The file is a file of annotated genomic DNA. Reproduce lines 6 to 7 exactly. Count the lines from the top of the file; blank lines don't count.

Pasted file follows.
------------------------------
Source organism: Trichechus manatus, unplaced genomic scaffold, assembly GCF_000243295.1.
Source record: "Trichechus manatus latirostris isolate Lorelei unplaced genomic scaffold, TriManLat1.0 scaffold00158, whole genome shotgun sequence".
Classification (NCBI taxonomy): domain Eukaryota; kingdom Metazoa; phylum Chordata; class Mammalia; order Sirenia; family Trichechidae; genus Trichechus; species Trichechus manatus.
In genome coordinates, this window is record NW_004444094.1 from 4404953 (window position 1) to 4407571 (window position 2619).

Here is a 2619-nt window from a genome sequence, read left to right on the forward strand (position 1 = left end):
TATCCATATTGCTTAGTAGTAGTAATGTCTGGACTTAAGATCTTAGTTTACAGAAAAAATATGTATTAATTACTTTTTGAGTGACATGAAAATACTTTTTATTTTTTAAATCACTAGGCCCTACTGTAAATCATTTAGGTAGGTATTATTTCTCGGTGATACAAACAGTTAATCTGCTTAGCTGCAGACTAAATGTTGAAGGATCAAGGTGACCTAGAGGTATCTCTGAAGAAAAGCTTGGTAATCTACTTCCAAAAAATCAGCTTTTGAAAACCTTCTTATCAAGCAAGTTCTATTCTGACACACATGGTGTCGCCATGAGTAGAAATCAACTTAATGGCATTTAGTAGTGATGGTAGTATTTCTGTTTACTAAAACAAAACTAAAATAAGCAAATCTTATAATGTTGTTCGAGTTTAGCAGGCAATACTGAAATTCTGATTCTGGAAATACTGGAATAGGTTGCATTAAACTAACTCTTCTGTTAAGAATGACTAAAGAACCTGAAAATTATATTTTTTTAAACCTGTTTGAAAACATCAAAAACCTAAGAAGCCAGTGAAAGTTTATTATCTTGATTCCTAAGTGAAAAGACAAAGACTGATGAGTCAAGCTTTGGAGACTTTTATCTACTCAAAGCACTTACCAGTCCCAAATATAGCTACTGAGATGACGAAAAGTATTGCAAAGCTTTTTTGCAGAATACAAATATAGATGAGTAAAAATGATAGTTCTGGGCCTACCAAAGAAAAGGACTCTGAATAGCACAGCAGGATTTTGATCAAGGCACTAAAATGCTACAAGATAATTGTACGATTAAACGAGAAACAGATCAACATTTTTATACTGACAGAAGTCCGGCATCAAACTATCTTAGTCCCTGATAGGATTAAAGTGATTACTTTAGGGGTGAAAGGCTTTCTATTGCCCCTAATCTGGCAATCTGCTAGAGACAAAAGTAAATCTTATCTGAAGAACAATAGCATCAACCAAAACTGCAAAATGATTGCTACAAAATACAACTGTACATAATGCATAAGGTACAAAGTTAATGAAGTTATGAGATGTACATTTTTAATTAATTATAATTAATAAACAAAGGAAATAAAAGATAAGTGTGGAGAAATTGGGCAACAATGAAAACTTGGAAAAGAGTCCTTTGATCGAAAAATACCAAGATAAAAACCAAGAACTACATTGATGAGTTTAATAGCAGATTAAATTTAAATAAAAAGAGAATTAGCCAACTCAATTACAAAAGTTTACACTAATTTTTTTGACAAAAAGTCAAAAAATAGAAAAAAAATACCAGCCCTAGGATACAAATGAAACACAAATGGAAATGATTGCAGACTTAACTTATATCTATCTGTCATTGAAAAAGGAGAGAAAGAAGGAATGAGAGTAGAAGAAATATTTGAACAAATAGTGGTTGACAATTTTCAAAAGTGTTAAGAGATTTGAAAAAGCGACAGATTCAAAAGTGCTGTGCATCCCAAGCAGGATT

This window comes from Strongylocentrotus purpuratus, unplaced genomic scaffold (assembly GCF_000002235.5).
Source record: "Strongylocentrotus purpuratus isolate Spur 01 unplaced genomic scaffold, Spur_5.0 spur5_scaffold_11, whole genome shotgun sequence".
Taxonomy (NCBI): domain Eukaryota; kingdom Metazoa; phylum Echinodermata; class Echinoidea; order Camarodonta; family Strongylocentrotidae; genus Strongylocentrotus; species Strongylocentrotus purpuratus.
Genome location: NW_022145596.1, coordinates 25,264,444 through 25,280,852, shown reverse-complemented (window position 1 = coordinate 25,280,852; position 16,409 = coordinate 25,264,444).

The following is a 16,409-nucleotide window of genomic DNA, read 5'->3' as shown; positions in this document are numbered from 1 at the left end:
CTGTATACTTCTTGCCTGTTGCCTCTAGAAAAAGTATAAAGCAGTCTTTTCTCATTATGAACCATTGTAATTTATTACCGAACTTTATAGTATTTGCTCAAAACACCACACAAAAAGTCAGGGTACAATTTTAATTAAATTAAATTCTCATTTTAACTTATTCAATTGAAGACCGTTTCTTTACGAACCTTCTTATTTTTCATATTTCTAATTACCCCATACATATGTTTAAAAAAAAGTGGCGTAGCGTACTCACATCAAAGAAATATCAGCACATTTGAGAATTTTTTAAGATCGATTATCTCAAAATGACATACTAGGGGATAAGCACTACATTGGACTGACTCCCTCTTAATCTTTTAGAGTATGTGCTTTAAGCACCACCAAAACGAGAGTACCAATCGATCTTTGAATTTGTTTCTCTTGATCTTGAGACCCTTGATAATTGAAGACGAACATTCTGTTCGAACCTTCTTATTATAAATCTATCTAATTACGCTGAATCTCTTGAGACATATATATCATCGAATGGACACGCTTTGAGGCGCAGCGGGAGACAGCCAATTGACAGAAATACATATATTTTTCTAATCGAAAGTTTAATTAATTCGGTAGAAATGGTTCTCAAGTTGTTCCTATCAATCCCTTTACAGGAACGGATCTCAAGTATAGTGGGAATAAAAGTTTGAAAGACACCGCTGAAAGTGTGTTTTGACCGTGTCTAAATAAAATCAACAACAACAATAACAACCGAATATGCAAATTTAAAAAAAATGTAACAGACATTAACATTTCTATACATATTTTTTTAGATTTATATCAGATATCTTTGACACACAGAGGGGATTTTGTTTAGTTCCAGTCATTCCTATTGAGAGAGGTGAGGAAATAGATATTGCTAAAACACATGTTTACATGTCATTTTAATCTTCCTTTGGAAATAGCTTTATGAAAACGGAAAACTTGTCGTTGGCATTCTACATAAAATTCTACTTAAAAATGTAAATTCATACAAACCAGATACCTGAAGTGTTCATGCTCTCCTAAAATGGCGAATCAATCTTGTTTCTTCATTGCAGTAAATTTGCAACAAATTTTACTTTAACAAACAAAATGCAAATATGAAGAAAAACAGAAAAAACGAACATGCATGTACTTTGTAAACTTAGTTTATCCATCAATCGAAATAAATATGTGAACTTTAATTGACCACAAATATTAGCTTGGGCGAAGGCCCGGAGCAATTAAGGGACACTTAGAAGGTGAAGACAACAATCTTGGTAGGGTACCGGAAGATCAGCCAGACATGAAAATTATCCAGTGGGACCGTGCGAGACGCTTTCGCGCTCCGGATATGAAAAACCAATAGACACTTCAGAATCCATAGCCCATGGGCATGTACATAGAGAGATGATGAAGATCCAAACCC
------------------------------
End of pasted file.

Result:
TATCCATATTGCTTAGTAGTAGTAATGTCTGGACTTAAGATCTTAGTTTACAGAAAAAATATGTATTAATTACTTTTTGAGTGACATGAAAATACTTTTTATTTTTTAAATCACTAGGCCCTACTGTAAATCATTTAGGTAGGTATTATTTCTCGGTGATACAAACAGTTAATCTGCTTAGCTGCAGACTAAATGTTGAAGGATCAAGGTGACCTAGAGGTATCTCTGAAGAAAAGCTTGGTAATCTACTTCCAAAAAATCAGCTTTTGAAAACCTTCTTATCAAGCAAGTTCTATTCTGACACACATGGTGTCGCCATGAGTAGAAATCAACTTAATGGCATTTAGTAGTGATGGTAGTATTTCTGTTTACTAAAACAAAACTAAAATAAGCAAATCTTATAATGTTGTTCGAGTTTAGCAGGCAATACTGAAATTCTGATTCTGGAAATACTGGAATAGGTTGCATTAAACTAACTCTTCTGTTAAGAATGACTAAAGAACCTGAAAATTATATTTTTTTAAACCTGTTTGAAAACATCAAAAACCTAAGAAGCCAGTGAAAGTTTATTATCTTGATTCCTAAGTGAAAAGACAAAGACTGATGAGTCAAGCTTTGGAGACTTTTATCTACTCAAAGCACTTACCAGTCCCAAATATAGCTACTGAGATGACGAAAAGTATTGCAAAGCTTTTTTGCAGAATACAAATATAGATGAGTAAAAATGATAGTTCTGGGCCTACCAAAGAAAAGGACTCTGAATAGCACAGCAGGATTTTGATCAAGGCACTAAAATGCTACAAGATAATTGTACGATTAAACGAGAAACAGATCAACATTTTTATACTGACAGAAGTCCGGCATCAAACTATCTTAGTCCCTGATAGGATTAAAGTGATTACTTTAGGGGTGAAAGGCTTTCTATTGCCCCTAATCTGGCAATCTGCTAGAGACAAAAGTAAATCTTATCTGAAGAACAATAGCATCAACCAAAACTGCAAAATGATTGCTACAAAATACAACTGTACATAATGCATAAGGTACAAAGTTAATGAAGTTATGAGATGTACATTTTTAATTAATTATAATTAATAAACAAAGGAAATAAAAGATAAGTGTGGAGAAATTGGGCAACAATGAAAACTTGGAAAAGAGTCCTTTGATCGAAAAATACCAAGATAAAAACCAAGAACTACATTGATGAGTTTAATAGCAGATTAAATTTAAATAAAAAGAGAATTAGCCAACTCAATTACAAAAGTTTACACTAATTTTTTTGACAAAAAGTCAAAAAATAGAAAAAAAATACCAGCCCTAGGATACAAATGAAACACAAATGGAAATGATTGCAGACTTAACTTATATCTATCTGTCATTGAAAAAGGAGAGAAAGAAGGAATGAGAGTAGAAGAAATATTTGAACAAATAGTGGTTGACAATTTTCAAAAGTGTTAAGAGATTTGAAAAAGCGACAGATTCAAAAGTGCTGTGCATCCCAAGCAGGATT

This window comes from Strongylocentrotus purpuratus, unplaced genomic scaffold (assembly GCF_000002235.5).